The internal combustion engine (ICE) may be old tech, finding its roots over a hundred years ago, but it’s certainly not dead. Toyota’s new lineup of engines promise to deliver better fuel efficiency than ever before.
Given rising fuel prices and stricter emissions regulations, it should come as no surprise that automakers are working on improving fuel efficiency. Have automakers tried everything yet? Apparently not, as Toyota’s new lineup of engines seems to break the mold of current engine design.
The problem with fuel efficiency in conventional automobiles is that the ICE is woefully inefficient, averaging less than 30% thermal efficiency. In other words, less than 30% of the available energy in a given fuel comes out of the engine in a usable form, specifically motion. Most of the rest of the energy in the fuel is wasted as heat, basically burning fuel for no reason.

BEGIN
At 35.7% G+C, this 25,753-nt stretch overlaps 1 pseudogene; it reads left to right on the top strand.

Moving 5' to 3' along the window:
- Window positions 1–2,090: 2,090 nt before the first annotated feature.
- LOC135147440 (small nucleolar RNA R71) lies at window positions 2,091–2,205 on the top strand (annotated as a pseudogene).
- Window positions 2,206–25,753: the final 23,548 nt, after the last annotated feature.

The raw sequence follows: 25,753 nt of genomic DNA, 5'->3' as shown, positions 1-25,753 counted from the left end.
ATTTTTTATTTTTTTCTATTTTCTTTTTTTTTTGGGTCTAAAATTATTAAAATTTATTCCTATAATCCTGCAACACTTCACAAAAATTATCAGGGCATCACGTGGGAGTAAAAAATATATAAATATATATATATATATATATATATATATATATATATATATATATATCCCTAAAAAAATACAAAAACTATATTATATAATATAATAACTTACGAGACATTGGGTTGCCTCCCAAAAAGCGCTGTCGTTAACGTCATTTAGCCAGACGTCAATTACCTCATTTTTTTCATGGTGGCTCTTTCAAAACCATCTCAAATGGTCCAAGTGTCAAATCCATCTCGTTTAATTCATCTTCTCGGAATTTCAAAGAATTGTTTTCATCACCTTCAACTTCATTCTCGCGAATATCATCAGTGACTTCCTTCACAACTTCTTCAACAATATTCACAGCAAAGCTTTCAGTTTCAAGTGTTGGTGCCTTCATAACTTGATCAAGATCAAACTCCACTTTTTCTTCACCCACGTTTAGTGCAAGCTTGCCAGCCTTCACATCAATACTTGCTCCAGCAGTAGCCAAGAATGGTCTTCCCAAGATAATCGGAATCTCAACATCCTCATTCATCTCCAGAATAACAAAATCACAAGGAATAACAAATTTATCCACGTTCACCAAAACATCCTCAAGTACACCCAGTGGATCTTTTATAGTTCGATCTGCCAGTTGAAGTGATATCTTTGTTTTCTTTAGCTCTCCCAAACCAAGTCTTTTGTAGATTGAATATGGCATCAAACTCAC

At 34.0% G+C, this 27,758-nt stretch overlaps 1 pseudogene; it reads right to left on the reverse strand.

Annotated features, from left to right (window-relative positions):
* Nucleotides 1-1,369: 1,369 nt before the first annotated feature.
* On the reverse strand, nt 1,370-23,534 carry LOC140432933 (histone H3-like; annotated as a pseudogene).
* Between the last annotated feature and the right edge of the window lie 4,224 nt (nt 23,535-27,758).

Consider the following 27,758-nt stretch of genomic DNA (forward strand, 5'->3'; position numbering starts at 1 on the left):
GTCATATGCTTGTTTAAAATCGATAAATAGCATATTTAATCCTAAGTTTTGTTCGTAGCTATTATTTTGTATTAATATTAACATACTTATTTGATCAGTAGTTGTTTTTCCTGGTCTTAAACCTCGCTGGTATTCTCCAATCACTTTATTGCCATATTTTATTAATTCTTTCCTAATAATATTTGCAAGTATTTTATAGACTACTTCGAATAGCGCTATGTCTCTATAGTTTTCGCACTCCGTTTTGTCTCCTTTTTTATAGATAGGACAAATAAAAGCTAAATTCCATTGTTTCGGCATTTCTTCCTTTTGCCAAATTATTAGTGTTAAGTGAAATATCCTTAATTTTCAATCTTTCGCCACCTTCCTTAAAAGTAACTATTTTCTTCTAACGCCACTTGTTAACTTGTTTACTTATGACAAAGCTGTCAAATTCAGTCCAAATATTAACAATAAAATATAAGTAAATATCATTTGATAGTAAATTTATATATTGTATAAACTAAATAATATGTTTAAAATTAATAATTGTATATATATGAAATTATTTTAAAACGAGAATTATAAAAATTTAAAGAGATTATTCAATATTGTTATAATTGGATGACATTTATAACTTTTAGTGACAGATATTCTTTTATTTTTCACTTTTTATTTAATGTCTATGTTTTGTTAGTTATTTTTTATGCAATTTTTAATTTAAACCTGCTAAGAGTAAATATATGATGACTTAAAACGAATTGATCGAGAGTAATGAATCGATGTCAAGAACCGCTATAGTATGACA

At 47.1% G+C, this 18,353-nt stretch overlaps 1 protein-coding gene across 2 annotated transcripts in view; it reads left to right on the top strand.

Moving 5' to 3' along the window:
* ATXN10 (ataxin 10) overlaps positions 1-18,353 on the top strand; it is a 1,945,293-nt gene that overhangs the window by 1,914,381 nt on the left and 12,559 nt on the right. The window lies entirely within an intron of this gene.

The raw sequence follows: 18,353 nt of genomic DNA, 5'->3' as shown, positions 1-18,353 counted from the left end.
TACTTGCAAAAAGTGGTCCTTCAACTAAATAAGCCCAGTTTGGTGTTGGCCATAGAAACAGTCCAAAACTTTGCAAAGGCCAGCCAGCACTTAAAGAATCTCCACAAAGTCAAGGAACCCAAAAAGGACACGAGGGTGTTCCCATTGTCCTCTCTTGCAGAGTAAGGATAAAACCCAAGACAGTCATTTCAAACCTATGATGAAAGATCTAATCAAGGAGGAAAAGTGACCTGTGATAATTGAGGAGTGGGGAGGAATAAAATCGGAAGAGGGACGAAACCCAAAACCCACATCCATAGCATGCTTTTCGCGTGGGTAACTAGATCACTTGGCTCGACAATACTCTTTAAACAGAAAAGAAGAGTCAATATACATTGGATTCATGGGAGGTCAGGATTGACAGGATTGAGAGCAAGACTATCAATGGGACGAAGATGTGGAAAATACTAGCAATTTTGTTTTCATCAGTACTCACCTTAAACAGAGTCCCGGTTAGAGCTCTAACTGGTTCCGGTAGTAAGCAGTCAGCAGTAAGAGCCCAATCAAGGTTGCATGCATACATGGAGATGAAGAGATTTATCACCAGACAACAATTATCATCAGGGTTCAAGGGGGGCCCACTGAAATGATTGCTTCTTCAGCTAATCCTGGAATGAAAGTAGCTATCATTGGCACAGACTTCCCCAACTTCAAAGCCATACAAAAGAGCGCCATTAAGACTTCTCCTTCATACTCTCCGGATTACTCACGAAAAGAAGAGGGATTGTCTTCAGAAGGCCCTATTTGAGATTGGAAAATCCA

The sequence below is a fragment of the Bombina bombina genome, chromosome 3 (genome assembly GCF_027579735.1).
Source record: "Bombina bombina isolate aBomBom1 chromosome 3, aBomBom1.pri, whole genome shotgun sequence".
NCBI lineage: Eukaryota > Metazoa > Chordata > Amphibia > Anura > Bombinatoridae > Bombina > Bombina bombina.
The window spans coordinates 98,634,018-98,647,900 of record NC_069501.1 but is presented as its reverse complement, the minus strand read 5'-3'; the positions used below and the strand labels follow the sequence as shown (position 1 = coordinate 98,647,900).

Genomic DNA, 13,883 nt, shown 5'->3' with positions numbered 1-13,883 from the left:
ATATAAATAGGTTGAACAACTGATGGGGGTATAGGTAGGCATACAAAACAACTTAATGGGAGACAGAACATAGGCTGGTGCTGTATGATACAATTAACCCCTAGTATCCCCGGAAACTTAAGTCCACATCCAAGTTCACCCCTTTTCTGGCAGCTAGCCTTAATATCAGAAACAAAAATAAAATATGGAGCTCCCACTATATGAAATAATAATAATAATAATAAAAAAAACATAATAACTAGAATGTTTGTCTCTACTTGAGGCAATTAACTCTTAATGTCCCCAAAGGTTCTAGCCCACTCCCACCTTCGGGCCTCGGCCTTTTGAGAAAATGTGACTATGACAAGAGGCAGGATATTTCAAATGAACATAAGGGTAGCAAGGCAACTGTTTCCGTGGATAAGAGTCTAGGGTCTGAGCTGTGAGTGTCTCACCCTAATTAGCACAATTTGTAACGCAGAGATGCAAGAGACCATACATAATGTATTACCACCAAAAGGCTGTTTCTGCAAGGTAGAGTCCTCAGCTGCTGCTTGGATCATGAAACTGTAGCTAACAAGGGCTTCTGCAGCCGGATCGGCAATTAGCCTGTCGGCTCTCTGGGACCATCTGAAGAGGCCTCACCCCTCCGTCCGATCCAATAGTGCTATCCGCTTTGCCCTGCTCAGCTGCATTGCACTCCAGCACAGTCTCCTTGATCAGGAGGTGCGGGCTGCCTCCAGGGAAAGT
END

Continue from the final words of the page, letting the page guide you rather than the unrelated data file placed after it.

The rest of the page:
By applying a number of proven technologies, Toyota has raised the bar on fuel efficiency with a new lineup of engines. The first two engines to come out, 1.0 ℓ and 1.3 ℓ four-cylinder engines, use the Atkinson cycle, which is more efficient, but less powerful, than the Otto cycle, used in just about every engine in the world. Combining the more-efficient cycle with variable valve timing on the exhaust and intake and a higher 13.5:1 compression ratio, Toyota can maximize power across the entire speed range, even outside of hybrid applications. To further improve fuel burn, a new tumble-flow design leads to a better air / fuel mixture.
All in all, Toyota’s two new engines are 37% and 38% thermally efficient, a record in mass-production engines. Toyota will roll out the new engine lineup in 2015, fourteen different engines, estimating fuel efficiency improvements of at least 10%.
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